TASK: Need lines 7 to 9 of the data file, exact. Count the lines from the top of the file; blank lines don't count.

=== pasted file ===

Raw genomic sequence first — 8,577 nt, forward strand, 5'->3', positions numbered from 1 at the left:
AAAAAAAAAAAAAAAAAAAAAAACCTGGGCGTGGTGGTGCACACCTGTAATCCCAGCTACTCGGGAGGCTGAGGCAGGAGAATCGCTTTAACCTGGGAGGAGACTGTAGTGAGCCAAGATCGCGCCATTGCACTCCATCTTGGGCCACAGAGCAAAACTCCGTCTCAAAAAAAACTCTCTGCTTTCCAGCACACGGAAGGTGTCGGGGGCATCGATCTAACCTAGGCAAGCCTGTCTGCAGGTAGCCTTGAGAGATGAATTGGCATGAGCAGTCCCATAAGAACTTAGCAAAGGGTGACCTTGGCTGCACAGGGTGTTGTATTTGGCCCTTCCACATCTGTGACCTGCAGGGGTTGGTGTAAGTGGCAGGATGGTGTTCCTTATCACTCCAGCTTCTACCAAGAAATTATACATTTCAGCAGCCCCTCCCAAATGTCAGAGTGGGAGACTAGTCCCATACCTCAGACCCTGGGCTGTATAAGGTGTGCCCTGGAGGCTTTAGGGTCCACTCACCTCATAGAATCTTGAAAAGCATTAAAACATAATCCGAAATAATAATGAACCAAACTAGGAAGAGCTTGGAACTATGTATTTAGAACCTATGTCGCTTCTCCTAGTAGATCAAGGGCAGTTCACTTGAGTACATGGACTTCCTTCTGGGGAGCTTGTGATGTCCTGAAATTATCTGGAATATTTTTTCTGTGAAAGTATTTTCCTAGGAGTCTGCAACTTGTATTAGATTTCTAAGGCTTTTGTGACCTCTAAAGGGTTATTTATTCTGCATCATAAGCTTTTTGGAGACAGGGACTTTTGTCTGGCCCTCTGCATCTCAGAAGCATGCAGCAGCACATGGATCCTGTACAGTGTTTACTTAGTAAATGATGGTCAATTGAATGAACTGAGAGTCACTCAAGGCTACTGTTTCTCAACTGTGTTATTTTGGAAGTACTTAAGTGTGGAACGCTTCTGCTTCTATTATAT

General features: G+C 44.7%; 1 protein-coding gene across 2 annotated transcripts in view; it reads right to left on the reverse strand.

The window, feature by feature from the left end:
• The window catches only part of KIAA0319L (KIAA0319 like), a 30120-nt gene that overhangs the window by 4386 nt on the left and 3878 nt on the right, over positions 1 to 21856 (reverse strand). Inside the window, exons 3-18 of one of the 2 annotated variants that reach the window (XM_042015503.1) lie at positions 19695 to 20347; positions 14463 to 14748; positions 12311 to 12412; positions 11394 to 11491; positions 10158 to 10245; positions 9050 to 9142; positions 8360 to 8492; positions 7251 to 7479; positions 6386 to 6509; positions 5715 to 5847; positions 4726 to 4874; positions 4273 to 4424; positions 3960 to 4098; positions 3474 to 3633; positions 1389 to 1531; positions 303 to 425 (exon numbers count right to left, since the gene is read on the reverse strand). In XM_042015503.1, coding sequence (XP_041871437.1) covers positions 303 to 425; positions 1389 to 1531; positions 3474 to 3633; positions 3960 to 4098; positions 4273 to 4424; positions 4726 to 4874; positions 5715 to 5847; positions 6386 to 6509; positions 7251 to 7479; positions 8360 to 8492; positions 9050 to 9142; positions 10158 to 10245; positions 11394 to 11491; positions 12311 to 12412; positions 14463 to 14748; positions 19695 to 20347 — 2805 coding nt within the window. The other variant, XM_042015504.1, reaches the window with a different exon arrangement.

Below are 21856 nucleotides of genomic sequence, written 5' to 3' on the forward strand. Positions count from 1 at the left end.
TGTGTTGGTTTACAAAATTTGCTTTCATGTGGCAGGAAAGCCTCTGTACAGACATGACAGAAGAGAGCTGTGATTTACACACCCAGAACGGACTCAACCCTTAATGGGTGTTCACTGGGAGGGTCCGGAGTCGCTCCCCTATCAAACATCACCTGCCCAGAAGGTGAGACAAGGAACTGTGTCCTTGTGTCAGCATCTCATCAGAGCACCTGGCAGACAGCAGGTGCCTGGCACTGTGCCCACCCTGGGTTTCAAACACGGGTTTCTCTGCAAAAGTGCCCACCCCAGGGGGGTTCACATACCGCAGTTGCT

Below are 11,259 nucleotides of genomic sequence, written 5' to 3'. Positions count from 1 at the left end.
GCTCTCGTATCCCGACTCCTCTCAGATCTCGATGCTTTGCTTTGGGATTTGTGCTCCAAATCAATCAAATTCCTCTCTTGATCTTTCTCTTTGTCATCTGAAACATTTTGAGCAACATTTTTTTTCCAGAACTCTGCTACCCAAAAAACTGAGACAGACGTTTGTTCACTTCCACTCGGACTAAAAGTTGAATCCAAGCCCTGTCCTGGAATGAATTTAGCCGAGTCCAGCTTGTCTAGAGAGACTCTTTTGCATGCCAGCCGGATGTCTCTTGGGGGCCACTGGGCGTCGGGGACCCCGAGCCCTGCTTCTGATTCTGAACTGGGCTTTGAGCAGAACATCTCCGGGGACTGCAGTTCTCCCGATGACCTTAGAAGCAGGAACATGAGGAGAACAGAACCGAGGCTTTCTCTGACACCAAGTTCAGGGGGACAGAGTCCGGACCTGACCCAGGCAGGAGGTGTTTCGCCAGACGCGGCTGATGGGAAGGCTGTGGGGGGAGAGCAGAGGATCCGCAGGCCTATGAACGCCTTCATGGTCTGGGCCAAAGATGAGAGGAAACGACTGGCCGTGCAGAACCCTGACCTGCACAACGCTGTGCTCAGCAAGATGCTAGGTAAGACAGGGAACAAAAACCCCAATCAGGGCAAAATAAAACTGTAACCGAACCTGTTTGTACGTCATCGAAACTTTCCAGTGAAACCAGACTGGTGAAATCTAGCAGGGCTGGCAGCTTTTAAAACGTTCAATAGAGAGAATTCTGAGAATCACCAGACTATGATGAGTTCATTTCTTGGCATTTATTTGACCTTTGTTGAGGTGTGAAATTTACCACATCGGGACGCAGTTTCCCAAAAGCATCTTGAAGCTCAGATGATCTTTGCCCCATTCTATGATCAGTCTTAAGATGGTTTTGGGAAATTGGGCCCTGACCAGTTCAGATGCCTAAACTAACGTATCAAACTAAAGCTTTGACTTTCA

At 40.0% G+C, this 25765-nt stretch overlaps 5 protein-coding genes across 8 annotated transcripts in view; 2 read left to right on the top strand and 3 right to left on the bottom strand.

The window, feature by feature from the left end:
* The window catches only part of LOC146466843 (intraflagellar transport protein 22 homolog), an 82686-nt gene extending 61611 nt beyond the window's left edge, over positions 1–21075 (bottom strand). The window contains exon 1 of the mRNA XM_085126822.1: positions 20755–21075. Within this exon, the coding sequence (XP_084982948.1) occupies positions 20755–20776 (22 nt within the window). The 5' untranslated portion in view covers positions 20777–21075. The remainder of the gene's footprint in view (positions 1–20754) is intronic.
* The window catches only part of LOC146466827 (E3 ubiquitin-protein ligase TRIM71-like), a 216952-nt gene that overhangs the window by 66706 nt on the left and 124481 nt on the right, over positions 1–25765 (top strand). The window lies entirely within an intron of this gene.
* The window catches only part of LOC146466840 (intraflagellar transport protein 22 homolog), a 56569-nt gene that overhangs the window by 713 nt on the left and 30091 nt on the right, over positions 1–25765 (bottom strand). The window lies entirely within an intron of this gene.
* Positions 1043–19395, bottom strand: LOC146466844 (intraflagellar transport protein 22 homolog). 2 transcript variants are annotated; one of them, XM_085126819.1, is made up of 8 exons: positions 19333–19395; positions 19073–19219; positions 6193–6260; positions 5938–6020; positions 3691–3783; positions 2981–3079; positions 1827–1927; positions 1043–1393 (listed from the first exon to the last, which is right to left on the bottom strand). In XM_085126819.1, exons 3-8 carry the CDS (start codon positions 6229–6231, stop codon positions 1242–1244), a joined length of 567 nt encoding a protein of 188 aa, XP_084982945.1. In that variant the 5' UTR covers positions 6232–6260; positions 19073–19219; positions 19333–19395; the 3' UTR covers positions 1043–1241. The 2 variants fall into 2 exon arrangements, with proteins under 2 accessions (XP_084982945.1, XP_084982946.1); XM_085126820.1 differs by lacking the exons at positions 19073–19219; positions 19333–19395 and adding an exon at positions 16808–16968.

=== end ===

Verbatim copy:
TGTGTTGGTTTACAAAATTTGCTTTCATGTGGCAGGAAAGCCTCTGTACAGACATGACAGAAGAGAGCTGTGATTTACACACCCAGAACGGACTCAACCCTTAATGGGTGTTCACTGGGAGGGTCCGGAGTCGCTCCCCTATCAAACATCACCTGCCCAGAAGGTGAGACAAGGAACTGTGTCCTTGTGTCAGCATCTCATCAGAGCACCTGGCAGACAGCAGGTGCCTGGCACTGTGCCCACCCTGGGTTTCAAACACGGGTTTCTCTGCAAAAGTGCCCACCCCAGGGGGGTTCACATACCGCAGTTGCT

Below are 11,259 nucleotides of genomic sequence, written 5' to 3'. Positions count from 1 at the left end.
GCTCTCGTATCCCGACTCCTCTCAGATCTCGATGCTTTGCTTTGGGATTTGTGCTCCAAATCAATCAAATTCCTCTCTTGATCTTTCTCTTTGTCATCTGAAACATTTTGAGCAACATTTTTTTTCCAGAACTCTGCTACCCAAAAAACTGAGACAGACGTTTGTTCACTTCCACTCGGACTAAAAGTTGAATCCAAGCCCTGTCCTGGAATGAATTTAGCCGAGTCCAGCTTGTCTAGAGAGACTCTTTTGCATGCCAGCCGGATGTCTCTTGGGGGCCACTGGGCGTCGGGGACCCCGAGCCCTGCTTCTGATTCTGAACTGGGCTTTGAGCAGAACATCTCCGGGGACTGCAGTTCTCCCGATGACCTTAGAAGCAGGAACATGAGGAGAACAGAACCGAGGCTTTCTCTGACACCAAGTTCAGGGGGACAGAGTCCGGACCTGACCCAGGCAGGAGGTGTTTCGCCAGACGCGGCTGATGGGAAGGCTGTGGGGGGAGAGCAGAGGATCCGCAGGCCTATGAACGCCTTCATGGTCTGGGCCAAAGATGAGAGGAAACGACTGGCCGTGCAGAACCCTGACCTGCACAACGCTGTGCTCAGCAAGATGCTAGGTAAGACAGGGAACAAAAACCCCAATCAGGGCAAAATAAAACTGTAACCGAACCTGTTTGTACGTCATCGAAACTTTCCAGTGAAACCAGACTGGTGAAATCTAGCAGGGCTGGCAGCTTTTAAAACGTTCAATAGAGAGAATTCTGAGAATCACCAGACTATGATGAGTTCATTTCTTGGCATTTATTTGACCTTTGTTGAGGTGTGAAATTTACCACATCGGGACGCAGTTTCCCAAAAGCATCTTGAAGCTCAGATGATCTTTGCCCCATTCTATGATCAGTCTTAAGATGGTTTTGGGAAATTGGGCCCTGACCAGTTCAGATGCCTAAACTAACGTATCAAACTAAAGCTTTGACTTTCA